Any climb above 19,000 feet—the altitude known as “the death zone”—will have associated health risks, but the climbing industry has made significant strides with medicine and safety gear. Medicines include Diamox, a diuretic that helps prevent a mild edema, and Decadron, a steroid used to treat a brain edema and reverse the symptoms of acute mountain sickness (but the only true fix for acute mountain sickness is descent).

While the climbing industry is constantly innovating, experienced mountaineers know that new medicines and inventions will never be a match for treacherous Mount Everest.

“Training doesn’t really offset objective hazards like rock falls, ice falls, avalanches, and earthquakes,” said Van Tilburg. “And while we have medicine for altitude illness to help people acclimatize, we don’t have medicines for the myriad other risks on Everest.”

Daniel Berehulak, Getty Images
Sip on This: The Queen Has Banned Plastic Straws at Buckingham Palace
Daniel Berehulak, Getty Images
Daniel Berehulak, Getty Images

Queen Elizabeth II is a big fan of naturalist David Attenborough, and it’s making an impact on royal dining. After working with the iconic Planet Earth narrator (and British knight) on an upcoming conservation film, the monarch felt inspired to take action close to home, banning plastics at royal palaces, Fast Company and The Telegraph report.

At Buckingham Palace, Windsor Castle, and Scotland’s Palace of Holyroodhouse, staff will now have to eschew plastic straws and plates, ditching disposable plastic dishware for china, glass, and recyclable paper. The ban will slowly rid public areas of plastic, too. In the palaces’ cafes, all takeout containers will be replaced with compostable or biodegradable alternatives, and plastic straws will slowly be phased out.

While plastic water bottles and bags often get more attention in anti-pollution campaigns, plastic straws are terrible for the environment, and the Queen isn’t the only one taking notice. Plastic straws are one of the most prevalent types of litter, and because of their size, they can’t be recycled. Scotland’s government banned them in parliament in January 2018 and hopes to ban them throughout the country by 2020. Companies like Pret a Manger are already trying to take action against straw waste, introducing paper straws instead.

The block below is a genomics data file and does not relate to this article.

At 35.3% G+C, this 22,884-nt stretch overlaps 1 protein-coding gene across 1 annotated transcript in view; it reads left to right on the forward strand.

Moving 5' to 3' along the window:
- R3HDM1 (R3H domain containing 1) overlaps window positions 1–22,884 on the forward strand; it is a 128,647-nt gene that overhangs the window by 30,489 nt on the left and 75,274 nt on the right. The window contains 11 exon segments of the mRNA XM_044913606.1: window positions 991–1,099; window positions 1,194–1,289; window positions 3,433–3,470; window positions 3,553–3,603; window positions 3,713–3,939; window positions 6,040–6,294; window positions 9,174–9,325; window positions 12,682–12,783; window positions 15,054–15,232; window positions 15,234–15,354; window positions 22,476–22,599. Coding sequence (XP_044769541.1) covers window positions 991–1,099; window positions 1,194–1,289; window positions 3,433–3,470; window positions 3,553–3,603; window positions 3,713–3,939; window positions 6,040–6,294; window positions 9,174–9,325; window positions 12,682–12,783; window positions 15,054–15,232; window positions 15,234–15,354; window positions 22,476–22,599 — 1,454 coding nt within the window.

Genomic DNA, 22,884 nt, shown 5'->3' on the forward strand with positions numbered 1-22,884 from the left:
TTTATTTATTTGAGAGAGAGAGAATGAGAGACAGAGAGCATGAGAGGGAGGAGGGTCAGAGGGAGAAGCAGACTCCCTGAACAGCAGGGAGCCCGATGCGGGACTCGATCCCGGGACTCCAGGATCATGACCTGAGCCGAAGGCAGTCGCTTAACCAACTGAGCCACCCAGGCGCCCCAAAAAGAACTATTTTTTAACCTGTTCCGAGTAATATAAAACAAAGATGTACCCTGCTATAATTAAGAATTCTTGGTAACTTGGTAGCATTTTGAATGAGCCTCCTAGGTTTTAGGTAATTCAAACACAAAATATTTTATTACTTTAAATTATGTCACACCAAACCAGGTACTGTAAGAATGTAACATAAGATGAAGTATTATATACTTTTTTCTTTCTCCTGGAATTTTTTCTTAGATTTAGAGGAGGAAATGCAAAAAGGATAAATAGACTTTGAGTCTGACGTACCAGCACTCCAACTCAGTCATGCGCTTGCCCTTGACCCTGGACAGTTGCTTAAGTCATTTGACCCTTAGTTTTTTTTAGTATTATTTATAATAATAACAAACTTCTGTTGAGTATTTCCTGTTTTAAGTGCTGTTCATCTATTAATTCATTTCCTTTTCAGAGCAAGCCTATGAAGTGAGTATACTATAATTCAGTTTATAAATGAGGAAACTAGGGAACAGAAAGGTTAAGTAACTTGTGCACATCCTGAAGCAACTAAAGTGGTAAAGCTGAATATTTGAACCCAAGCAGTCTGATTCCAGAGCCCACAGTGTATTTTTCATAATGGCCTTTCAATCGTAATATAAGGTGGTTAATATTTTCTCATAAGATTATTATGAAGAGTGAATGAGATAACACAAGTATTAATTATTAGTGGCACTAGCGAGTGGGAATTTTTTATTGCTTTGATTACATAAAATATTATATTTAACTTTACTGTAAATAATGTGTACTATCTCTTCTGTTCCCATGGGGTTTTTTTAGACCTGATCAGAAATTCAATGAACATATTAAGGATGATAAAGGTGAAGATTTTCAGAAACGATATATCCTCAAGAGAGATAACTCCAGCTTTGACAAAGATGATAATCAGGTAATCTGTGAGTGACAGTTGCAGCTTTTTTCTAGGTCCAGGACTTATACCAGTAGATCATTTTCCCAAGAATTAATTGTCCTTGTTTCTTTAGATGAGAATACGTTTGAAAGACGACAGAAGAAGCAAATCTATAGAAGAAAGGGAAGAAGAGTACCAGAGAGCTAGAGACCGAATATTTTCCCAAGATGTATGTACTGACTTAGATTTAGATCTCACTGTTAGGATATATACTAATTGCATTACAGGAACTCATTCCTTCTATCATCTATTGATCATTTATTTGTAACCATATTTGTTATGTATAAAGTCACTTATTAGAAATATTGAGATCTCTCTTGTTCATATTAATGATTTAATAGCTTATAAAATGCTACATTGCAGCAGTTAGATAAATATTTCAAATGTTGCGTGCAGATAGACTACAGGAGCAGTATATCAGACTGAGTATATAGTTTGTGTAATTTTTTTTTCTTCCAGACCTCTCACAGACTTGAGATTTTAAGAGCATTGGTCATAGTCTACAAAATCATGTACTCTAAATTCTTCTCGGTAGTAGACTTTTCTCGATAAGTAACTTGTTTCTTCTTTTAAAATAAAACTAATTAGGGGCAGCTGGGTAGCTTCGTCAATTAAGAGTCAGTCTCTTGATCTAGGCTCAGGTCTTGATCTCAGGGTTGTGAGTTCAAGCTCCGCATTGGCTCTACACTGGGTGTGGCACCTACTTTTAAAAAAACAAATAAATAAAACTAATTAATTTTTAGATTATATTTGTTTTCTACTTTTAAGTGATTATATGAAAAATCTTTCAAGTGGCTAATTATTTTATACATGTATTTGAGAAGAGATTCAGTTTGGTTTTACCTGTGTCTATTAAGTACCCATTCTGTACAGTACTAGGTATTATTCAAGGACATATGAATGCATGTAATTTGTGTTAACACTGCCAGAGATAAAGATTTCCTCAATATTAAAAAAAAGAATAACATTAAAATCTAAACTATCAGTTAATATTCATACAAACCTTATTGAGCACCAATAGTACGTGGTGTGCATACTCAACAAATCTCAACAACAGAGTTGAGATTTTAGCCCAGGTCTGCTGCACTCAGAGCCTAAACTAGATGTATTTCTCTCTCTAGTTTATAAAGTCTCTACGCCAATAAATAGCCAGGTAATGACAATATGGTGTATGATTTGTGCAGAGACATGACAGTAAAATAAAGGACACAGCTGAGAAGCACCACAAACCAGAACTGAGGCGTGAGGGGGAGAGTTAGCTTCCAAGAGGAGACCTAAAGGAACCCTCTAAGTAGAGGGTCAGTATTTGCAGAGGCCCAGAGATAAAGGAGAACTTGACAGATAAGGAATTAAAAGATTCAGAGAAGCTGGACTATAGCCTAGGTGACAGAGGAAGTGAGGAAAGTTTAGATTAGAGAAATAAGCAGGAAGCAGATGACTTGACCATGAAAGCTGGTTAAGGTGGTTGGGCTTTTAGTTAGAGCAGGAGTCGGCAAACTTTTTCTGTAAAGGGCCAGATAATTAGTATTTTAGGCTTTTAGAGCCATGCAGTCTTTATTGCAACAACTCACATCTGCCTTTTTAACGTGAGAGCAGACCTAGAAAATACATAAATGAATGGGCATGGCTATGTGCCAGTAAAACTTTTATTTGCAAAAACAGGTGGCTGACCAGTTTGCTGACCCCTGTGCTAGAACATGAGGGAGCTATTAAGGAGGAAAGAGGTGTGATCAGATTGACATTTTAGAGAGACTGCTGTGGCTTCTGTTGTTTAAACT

The problem isn’t limited to the UK—in the U.S., Americans throw away an estimated 500 million straws per day (that’s between one and two per person). In California, several cities have mandated that restaurants provide plastic straws only if customers specifically ask for one, and the legislation may soon spread to the rest of the state. Beginning in July 2018, Seattle restaurants will have to offer compostable or recyclable straws instead of plastic ones as part of a new ban.

Time to make like the Queen and start a BYO-straw movement. Might we suggest you try a reusable silicone or stainless steel option?

[h/t Fast Company]

NOAA, Wikimedia Commons // Public Domain
Watch the First-Ever Footage of a Baby Dumbo Octopus
NOAA, Wikimedia Commons // Public Domain
NOAA, Wikimedia Commons // Public Domain

Dumbo octopuses are named for the elephant-ear-like fins they use to navigate the deep sea, but until recently, when and how they developed those floppy appendages were a mystery. Now, for the first time, researchers have caught a newborn Dumbo octopus on tape. As reported in the journal Current Biology, they discovered that the creatures are equipped with the fins from the moment they hatch.

Study co-author Tim Shank, a researcher at the Woods Hole Oceanographic Institution in Massachusetts, spotted the octopus in 2005. During a research expedition in the North Atlantic, one of the remotely operated vehicles he was working with collected several coral branches with something strange attached to them. It looked like a bunch of sandy-colored golf balls at first, but then he realized it was an egg sac.

He and his fellow researchers eventually classified the hatchling that emerged as a member of the genus Grimpoteuthis. In other words, it was a Dumbo octopus, though they couldn't determine the exact species. But you wouldn't need a biology degree to spot its resemblance to Disney's famous elephant, as you can see in the video below.

The octopus hatched with a set of functional fins that allowed it to swim around and hunt right away, and an MRI scan revealed fully-developed internal organs and a complex nervous system. As the researchers wrote in their study, Dumbo octopuses enter the world as "competent juveniles" ready to jump straight into adult life.

Grimpoteuthis spends its life in the deep ocean, which makes it difficult to study. Scientists hope the newly-reported findings will make it easier to identify Grimpoteuthis eggs and hatchlings for future research.